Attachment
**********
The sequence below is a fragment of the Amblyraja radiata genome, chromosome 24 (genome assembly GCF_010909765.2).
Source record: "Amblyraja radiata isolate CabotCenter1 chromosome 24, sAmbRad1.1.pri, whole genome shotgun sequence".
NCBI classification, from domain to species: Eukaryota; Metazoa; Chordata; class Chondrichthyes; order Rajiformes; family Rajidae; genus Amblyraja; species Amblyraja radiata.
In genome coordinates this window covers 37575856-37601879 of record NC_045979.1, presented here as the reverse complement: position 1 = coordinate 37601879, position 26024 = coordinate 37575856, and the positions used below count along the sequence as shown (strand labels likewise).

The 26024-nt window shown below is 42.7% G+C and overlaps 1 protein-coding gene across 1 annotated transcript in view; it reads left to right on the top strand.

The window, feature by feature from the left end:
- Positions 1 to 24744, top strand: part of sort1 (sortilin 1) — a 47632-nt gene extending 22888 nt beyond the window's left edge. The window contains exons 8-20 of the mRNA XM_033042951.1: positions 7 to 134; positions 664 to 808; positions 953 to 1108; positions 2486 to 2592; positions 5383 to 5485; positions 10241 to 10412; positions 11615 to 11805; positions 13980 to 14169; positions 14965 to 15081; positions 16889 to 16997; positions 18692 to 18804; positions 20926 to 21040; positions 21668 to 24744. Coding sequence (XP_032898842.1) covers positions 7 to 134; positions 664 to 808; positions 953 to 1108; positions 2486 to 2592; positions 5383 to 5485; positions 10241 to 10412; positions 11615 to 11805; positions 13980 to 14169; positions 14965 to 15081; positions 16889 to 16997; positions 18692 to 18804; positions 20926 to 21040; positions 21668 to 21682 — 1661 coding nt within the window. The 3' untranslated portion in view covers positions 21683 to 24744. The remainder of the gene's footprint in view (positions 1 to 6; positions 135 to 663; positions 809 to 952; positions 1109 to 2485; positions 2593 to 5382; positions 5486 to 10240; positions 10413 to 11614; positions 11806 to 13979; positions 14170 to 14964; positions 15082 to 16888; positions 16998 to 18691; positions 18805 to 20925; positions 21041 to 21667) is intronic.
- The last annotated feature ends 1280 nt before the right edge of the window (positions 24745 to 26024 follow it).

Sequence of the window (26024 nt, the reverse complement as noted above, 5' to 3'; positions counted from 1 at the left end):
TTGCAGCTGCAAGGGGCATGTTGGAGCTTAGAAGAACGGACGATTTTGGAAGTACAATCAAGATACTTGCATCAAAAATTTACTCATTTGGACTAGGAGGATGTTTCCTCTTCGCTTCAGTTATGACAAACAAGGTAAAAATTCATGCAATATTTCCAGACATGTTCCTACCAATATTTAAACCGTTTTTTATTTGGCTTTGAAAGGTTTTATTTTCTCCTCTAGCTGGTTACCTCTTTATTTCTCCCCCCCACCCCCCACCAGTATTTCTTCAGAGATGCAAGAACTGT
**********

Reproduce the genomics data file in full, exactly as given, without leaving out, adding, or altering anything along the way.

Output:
The sequence below is a fragment of the Amblyraja radiata genome, chromosome 24 (genome assembly GCF_010909765.2).
Source record: "Amblyraja radiata isolate CabotCenter1 chromosome 24, sAmbRad1.1.pri, whole genome shotgun sequence".
NCBI classification, from domain to species: Eukaryota; Metazoa; Chordata; class Chondrichthyes; order Rajiformes; family Rajidae; genus Amblyraja; species Amblyraja radiata.
In genome coordinates this window covers 37575856-37601879 of record NC_045979.1, presented here as the reverse complement: position 1 = coordinate 37601879, position 26024 = coordinate 37575856, and the positions used below count along the sequence as shown (strand labels likewise).

The 26024-nt window shown below is 42.7% G+C and overlaps 1 protein-coding gene across 1 annotated transcript in view; it reads left to right on the top strand.

The window, feature by feature from the left end:
- Positions 1 to 24744, top strand: part of sort1 (sortilin 1) — a 47632-nt gene extending 22888 nt beyond the window's left edge. The window contains exons 8-20 of the mRNA XM_033042951.1: positions 7 to 134; positions 664 to 808; positions 953 to 1108; positions 2486 to 2592; positions 5383 to 5485; positions 10241 to 10412; positions 11615 to 11805; positions 13980 to 14169; positions 14965 to 15081; positions 16889 to 16997; positions 18692 to 18804; positions 20926 to 21040; positions 21668 to 24744. Coding sequence (XP_032898842.1) covers positions 7 to 134; positions 664 to 808; positions 953 to 1108; positions 2486 to 2592; positions 5383 to 5485; positions 10241 to 10412; positions 11615 to 11805; positions 13980 to 14169; positions 14965 to 15081; positions 16889 to 16997; positions 18692 to 18804; positions 20926 to 21040; positions 21668 to 21682 — 1661 coding nt within the window. The 3' untranslated portion in view covers positions 21683 to 24744. The remainder of the gene's footprint in view (positions 1 to 6; positions 135 to 663; positions 809 to 952; positions 1109 to 2485; positions 2593 to 5382; positions 5486 to 10240; positions 10413 to 11614; positions 11806 to 13979; positions 14170 to 14964; positions 15082 to 16888; positions 16998 to 18691; positions 18805 to 20925; positions 21041 to 21667) is intronic.
- The last annotated feature ends 1280 nt before the right edge of the window (positions 24745 to 26024 follow it).

Sequence of the window (26024 nt, the reverse complement as noted above, 5' to 3'; positions counted from 1 at the left end):
TTGCAGCTGCAAGGGGCATGTTGGAGCTTAGAAGAACGGACGATTTTGGAAGTACAATCAAGATACTTGCATCAAAAATTTACTCATTTGGACTAGGAGGATGTTTCCTCTTCGCTTCAGTTATGACAAACAAGGTAAAAATTCATGCAATATTTCCAGACATGTTCCTACCAATATTTAAACCGTTTTTTATTTGGCTTTGAAAGGTTTTATTTTCTCCTCTAGCTGGTTACCTCTTTATTTCTCCCCCCCACCCCCCACCAGTATTTCTTCAGAGATGCAAGAACTGT